Sir Norman Foster, Foster + Partners, Architect
CityCenter Las Vegas
The Harmon designed by Foster + Partners is part of the CityCenter Las Vegas Development on the Strip. Officially “The Harmon Hotel, Spa & Residences”, it was planned to be a 49 story tower with a 400 room boutique hotel and 207 residential condominiums (including 3 floors of luxurious penthouse condominiums). During construction, defects in the steel reinforcing were discovered by inspectors. The superstructure of the hotel’s 28 stories was completed, but the interiors were not built out. The residential condominiums above were cancelled altogether (which coincided with the crash of the residential real estate market in Vegas). After many engineering studies and litigation, demolition of the unfinished tower is pending.
It currently is arguably the most expensive billboard ever built…
On the Las Vegas Strip
CityCenter Las Vegas is a $9.2 billion development on 76 acres on “The Strip” in Las Vegas. It is sandwiched between the Monte Carlo and Bellagio Resorts. (The Cosmopolitian Resort was constructed at the same time as CityCenter and is now open on a sliver of land between CityCenter and Bellagio). The Master Plan was designed by Ehrenkrantz, Eckstut & Kuhn Architects.
The main buildings in the mixed use development are the Aria Resort and Casino, The Mandarin Oriental Hotel and residential condominium tower, Veer Towers residential condominiums, Vdara Hotel and Spa, The Harmon Hotel, Spa & Residences, and The Shops at Crystals. The Harmon tower, originally designed to be 49 stories, but was only built to the 28th floor due to structural issues. Although the distinctive multi-toned blue glass curtain wall exterior was installed. the interiors were never built out and the tower’s demolition is pending.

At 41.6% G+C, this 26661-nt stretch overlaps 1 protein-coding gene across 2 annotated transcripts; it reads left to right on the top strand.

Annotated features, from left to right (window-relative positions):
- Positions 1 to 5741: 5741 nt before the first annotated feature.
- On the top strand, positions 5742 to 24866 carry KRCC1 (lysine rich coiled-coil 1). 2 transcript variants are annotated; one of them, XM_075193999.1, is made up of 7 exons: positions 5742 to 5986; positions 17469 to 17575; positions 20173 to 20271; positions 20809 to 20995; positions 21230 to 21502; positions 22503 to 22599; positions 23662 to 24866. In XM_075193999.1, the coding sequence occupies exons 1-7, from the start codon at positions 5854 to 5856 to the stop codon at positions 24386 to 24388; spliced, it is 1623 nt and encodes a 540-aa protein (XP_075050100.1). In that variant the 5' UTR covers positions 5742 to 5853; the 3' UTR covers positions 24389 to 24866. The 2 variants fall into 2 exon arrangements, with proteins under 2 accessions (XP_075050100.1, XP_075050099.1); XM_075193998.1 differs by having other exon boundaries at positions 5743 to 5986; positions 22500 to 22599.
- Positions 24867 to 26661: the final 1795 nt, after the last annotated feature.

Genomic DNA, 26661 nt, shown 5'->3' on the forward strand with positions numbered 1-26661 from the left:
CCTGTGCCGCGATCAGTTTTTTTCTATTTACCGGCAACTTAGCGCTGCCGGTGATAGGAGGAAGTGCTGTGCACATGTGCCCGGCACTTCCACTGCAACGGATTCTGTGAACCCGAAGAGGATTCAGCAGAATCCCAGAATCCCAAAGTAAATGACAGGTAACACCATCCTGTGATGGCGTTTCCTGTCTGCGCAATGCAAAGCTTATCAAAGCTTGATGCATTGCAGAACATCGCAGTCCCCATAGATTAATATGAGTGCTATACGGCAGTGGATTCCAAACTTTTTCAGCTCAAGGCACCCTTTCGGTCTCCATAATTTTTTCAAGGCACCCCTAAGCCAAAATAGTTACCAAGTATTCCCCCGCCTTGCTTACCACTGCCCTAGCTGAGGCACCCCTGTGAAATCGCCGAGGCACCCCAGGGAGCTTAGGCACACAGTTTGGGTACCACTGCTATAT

The buildings were designed by internationally known architects – at least the superstructure, building form and exterior curtain wall design. The list includes Cesar Pelli, Daniel Libeskind, Helmut Jahn, William Pederson, Rafael Vinoli, Sir Norman Foster and David Rockwell. The building’s interior architecture was mostly or completely designed within the superstructure by other architects to meet the needs of the hotel, condominium, retail, gaming and entertainment occupants.
In the interest of full disclosure, I was one of the architects that worked on the Mandarin Hotel guest rooms, Mandarin residential penthouses, Veer residential penthouses, and Harmon residential penthouses projects.